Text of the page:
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  12. What a wonderful class. The children must have been so excited to see your suitcase turn into a giant music box. And the art–definitely musically inspired. Everything about this lesson is so creative, makes me wish I could shrink down and be in your class, too!

    • Jennie says:

      Thank you, Marcia. It was wonderful to watch what happened when children painted to music. We’re still going strong! I may have to do another post. Mona Lisa and Starry Night this week. Wow! Please become a four-year-old and join my class. 🙂

  13. ren says:

    Reblogged this on Branching Out and commented:
    I felt this was a post that needed to be read and spread.
    Take a moment to pop in on the author of this blog. She has so many wonderful stories of her students, to share.
    Thank you again, Jennie, for this wonderful post,
    ren

  14. Aww – this is such a beautiful post, Jennie! It makes me smile all over 😄 I love how you combined these two art forms and coaxed the children into making masterpieces of their own 😄 Vivaldi is such an inspiration for the creative mind and I love that you think it flows into ours ears and hearts to come back out of our hands. These kids are so lucky to have such a creative and passionate teacher!

  15. Darlene says:

    Amazing post!! I recall my grade three teacher playing the Grand Canyon Suite on her record player for us. We were farm kids who had not been exposed to classical music. We all loved it and asked for more.

  16. Di says:

    Hello Jennie🌟
    I’m so sorry! I added a comment early in the week but it’s disappeared or I didn’t press ‘post’. I thought I hadn’t heard back which I know you always reply so that’s how I found my oopsie!
    I wish I could have kept the comment because I wrote it in tears… your story was so beautiful about how you encourage the creativity in the children. They are so fortunate to have you teach them they are all creators.
    I’ll catch up with your other wonderful posts soon.
    Have a great week Jennie 🌸🌸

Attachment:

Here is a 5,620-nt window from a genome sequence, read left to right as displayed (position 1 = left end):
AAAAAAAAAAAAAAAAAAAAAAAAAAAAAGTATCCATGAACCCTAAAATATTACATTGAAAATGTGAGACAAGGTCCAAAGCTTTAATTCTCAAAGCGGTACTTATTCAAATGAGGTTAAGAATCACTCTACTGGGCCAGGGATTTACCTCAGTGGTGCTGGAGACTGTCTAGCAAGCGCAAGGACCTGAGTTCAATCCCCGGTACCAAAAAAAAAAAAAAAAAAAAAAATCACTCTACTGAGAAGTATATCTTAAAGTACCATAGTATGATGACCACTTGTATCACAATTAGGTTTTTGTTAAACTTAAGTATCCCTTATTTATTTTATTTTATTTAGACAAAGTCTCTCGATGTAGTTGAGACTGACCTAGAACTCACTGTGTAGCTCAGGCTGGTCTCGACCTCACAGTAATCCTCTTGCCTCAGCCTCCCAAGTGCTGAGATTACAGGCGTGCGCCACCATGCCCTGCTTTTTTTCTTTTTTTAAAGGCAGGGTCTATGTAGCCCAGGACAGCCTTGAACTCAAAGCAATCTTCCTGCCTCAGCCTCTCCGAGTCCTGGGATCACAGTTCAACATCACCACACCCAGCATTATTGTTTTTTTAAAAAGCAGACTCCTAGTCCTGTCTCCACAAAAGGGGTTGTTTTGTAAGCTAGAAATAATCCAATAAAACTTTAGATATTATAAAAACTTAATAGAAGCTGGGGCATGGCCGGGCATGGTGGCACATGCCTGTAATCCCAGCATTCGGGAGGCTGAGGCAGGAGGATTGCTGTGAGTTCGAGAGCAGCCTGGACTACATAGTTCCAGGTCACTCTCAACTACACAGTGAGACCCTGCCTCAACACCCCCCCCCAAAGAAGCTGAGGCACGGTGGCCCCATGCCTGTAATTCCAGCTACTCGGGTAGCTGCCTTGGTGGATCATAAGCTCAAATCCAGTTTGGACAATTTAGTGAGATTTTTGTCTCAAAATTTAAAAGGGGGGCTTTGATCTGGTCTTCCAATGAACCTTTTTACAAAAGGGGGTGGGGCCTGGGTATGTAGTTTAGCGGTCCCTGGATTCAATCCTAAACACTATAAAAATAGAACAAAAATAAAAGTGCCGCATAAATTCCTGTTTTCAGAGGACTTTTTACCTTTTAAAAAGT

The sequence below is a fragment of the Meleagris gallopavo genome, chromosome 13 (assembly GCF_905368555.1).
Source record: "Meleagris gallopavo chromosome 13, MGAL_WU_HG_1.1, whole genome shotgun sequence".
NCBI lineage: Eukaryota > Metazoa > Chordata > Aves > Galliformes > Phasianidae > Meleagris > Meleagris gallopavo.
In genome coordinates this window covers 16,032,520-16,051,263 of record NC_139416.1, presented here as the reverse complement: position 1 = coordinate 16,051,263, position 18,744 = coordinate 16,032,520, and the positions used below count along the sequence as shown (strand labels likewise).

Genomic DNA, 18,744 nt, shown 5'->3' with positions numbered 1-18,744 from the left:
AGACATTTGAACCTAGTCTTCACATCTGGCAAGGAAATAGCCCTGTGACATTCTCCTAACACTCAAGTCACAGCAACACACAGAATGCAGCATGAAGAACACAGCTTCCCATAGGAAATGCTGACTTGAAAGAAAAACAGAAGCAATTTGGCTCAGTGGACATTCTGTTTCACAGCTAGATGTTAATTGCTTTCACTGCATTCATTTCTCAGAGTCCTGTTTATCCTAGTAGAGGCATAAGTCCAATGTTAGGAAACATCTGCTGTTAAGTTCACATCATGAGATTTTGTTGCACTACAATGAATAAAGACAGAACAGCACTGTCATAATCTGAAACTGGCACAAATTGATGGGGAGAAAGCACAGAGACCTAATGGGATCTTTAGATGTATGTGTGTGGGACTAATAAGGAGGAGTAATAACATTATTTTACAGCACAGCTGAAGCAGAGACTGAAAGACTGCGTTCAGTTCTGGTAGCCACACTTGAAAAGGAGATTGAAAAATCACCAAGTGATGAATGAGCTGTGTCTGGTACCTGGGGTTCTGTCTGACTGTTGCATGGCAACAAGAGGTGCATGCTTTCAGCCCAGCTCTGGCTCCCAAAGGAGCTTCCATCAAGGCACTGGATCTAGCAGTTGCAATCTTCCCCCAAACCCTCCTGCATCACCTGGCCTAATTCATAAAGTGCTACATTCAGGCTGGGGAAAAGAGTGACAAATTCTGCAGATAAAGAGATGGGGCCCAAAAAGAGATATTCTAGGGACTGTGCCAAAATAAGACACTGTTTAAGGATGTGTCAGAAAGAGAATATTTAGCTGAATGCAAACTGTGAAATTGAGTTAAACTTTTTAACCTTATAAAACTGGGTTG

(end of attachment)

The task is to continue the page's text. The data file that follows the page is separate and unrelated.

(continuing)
• Jennie says:

      Hello, Di. I’m so sorry that your comment was lost. I went to my dashboard to make sure it wasn’t in spam. Nope. Thank you for telling me the story. It means a lot! And, thank you for your kind words. More to come on this post. Oh, we only just began.

      • Di says:

        You’re very welcome Jennie.
        Thanks to you being beautifully kind with replies, it allowed me to think something was amiss.
        I’ll look forward to reading more on this topic. It’s very dear to my heart… to be encouraged and feel safe by expressing yourself. You are beginning an amazing journey with your young ones in the class 🌟💐

      • Jennie says:

        Best to you, Di.

      • Di says:

        Thank you Jennie….and to you too ✨✨

  17. You always leave me feeling so uplifted! The pictures show the joy they are feeling but the joy in YOUR words is what really touches my heart. ❤

    • Jennie says:

      Thank you so much, Nikki! Happiness and joy are contagious, especially when REAL. I am so glad you enjoyed the read, and that it made you feel good. 😀

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  19. It’s a big CD! Haha!! Ah, your students are so cute. What a gift they are getting from you — a true treasure to learn about artists and music! Rock on, Jennie 🙂

  20. Oh Jennie, I really love this!! This is very funny timing to read, as I just did a blog post on treating ourselves well & how creativity is such an important aspect of self-love for me – I talk about the value of creativity. 🙂

    If I had you as a teacher, I bet I’d be so much more open to my creative expression as an adult. Thank you, thank you.
    Blessings,
    Debbie

  21. Nina says:

    Wonderful post Jennie! Yes, classical music and even non-classical but soulful inspiring music does make a difference! I could just imagine the excitement of the kids when they saw your classic music player worked it’s magic.
    It’s really nice that you’re getting them acquainted with classical music as early as now…I wish you were my teacher when I was on my pre-school, hehe! Thank you for sharing with us the joy you experience with the children! All their art works are amazing by the way! 😊❤👍

    • Jennie says:

      Thank you, Nina. You always spread such happiness. Yes, classical music is soulful and inspiring. Children just don’t get to hear it, so the experience of listening, along with the record player, is tremendous. Exciting is an understatement. So happy to share this event. Today the children named their masterpieces. It was incredible. I’ll write about this soon. 😀

      • Nina says:

        I look forward to reading it! I wish more prep teachers do the same… my 5 year old daughter is also very fond of art. So I always buy her water colors, pens, colored pencils and notebooks! 😊

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  23. rhythmoftime says:

    Cool! Sharing this-

  24. kenneth says:

    . !

  25. guiltyshades says:

    Music can be used as a therapy,calm your mind,helps concentrating…well you know what…just listen and find out rest for yourself…..you will be surprised, what its capable of.

  26. guiltyshades says:

    And it does makes a difference… If it wasnt for music…i wouldbt have been alive